By: Caitlin Morneau, Director of Restorative Justice
On a chilly morning in Chicago, a dynamic group of Catholic leaders gathered at Precious Blood Ministry of Reconciliation (PBMR) for a deeply enriching four-day Circlekeeper Training. The first of its kind that CMN has hosted, PBMR could not have been a more perfect setting. Founded to serve youth, families, and community members who are impacted by violence and the criminal justice system, PBMR grounds its ministry of reconciliation in restorative justice and peacemaking circles.
Our facilitators, Fr. David Kelly, C.PP.S. and Sr. Janet Ryan, OSF, shared accounts of healing they witnessed in circle with young people and the many ways that these learnings are transferable beyond Chicago’s Back of the Yards neighborhood. By experiencing the process, we came to understand how core components of the talking piece, centerpiece, ritual, and questions all contribute to a sacred space where transformative encounter can take place.
As a core restorative practice, "circle process" or "peacemaking circles" help participants to take time to slow down and honor one another’s innate human dignity by listening deeply, sharing openly about our experiences, and sometimes, working through harm or conflict — even in cases of crime and violence.
Fr. David reminded us of the times in Scripture, particularly on the Road to Emmaus, that Jesus’ invitation to storytelling and deep listening allowed healing and light to emerge out of suffering and darkness. Simple though it sounds, we were reminded that this way of being in relationship is counter to the fast-paced, competitive, retributive culture we often find ourselves in.
As a group, we represented a mosaic of the Church: lay people, women religious, and clergy. We came from diocesan offices, parish councils, Catholic schools, and non-profit organizations. In addition to sharing individually, shared prayer, art, movement, and singing created opportunity for deep intellectual, emotional, spiritual, and physical engagement. Through our time together, I was reminded of the great need for healing both within and outside of our Church, and these are not separate from one another, but rather interdependent.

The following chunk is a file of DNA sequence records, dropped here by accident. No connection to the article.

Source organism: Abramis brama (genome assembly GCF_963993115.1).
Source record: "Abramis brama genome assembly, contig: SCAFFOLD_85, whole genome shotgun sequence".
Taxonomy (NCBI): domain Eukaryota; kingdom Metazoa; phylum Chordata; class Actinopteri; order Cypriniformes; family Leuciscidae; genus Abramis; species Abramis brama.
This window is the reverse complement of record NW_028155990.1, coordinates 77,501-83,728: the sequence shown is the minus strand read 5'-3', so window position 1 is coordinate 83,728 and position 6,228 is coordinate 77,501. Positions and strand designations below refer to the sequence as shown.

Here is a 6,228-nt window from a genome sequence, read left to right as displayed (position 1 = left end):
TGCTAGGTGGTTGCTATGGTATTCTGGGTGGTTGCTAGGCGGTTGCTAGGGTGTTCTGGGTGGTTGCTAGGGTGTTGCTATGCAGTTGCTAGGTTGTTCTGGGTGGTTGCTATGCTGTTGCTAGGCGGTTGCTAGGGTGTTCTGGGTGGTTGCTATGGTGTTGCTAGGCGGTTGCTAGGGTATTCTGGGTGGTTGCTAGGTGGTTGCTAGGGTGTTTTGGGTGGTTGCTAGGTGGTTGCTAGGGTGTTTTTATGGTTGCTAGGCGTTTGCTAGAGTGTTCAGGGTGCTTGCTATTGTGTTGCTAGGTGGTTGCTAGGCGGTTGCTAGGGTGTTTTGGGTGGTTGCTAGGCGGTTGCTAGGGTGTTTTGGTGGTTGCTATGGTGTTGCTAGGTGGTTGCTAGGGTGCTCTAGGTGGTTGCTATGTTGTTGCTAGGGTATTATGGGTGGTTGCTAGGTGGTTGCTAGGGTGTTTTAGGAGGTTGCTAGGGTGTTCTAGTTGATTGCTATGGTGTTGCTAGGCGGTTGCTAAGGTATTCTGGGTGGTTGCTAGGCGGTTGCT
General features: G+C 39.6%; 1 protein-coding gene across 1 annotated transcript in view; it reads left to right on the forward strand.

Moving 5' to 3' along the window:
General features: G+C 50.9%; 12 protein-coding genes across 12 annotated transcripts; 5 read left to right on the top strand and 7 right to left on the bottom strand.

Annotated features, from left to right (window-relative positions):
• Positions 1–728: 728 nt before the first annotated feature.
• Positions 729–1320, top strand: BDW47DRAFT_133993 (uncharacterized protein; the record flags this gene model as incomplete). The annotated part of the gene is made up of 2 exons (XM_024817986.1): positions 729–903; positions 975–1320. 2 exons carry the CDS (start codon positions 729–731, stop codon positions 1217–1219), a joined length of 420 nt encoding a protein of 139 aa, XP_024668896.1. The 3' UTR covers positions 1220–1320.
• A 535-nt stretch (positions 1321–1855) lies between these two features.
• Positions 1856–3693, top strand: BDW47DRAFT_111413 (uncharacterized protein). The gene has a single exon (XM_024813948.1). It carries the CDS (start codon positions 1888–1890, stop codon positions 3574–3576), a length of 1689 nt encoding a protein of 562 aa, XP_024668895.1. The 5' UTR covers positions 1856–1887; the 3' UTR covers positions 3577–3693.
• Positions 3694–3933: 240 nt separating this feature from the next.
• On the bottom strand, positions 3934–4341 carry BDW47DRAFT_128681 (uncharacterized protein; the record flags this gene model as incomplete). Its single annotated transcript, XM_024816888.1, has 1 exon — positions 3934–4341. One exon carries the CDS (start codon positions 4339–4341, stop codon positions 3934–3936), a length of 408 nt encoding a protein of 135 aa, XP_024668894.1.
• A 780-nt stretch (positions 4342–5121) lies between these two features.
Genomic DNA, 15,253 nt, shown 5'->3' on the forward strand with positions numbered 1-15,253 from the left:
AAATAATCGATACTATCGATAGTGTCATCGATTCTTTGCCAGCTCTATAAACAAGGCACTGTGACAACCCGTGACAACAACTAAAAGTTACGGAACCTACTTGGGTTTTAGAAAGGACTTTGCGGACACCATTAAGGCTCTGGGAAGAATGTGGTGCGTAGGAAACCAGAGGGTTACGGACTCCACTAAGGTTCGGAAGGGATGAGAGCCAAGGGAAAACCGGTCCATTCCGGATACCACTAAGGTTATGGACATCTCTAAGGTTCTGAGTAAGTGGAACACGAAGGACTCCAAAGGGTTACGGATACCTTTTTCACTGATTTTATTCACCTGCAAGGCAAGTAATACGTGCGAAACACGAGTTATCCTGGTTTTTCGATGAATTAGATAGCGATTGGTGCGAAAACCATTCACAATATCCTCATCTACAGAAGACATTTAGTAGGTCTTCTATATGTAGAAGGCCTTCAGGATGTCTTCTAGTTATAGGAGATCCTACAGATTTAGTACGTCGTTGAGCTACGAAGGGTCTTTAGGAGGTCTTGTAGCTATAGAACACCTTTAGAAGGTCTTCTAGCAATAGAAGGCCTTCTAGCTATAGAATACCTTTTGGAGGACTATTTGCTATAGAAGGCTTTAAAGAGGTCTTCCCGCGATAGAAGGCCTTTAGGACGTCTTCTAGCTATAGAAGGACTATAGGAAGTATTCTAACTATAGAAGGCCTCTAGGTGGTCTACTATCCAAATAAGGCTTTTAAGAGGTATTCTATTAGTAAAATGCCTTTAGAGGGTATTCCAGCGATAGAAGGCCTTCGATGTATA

One participant said it this way, “Circle training renewed in me my belief in the power of relationship in creating healthy, supportive spaces of community. I experienced again how Circles can be opportunities for deepening trust among persons with differing perspectives and for new seeing to flourish. Circle training strengthened my desire and ability to initiate a new way of engaging others in discernment.”
Another shared, “After many years in ministry I often don’t expect much when I go through trainings, but this circle process training was incredibly helpful and personally intense and I know it will enhance my ministry as we move forward in the sexual abuse crisis in our (arch)diocese.”
As CMN has expanded resources and formation opportunities to learn about restorative justice, including introductory experiences through Restorative Circles Intensives, the question naturally follows “how do I become trained as a circle keeper?”
This month’s training with PBMR affirmed that there is longing and infinite opportunities for Catholics to bring restorative practices into ministry to be agents of healing amidst crime and criminal justice and live more restoratively in every aspect of life.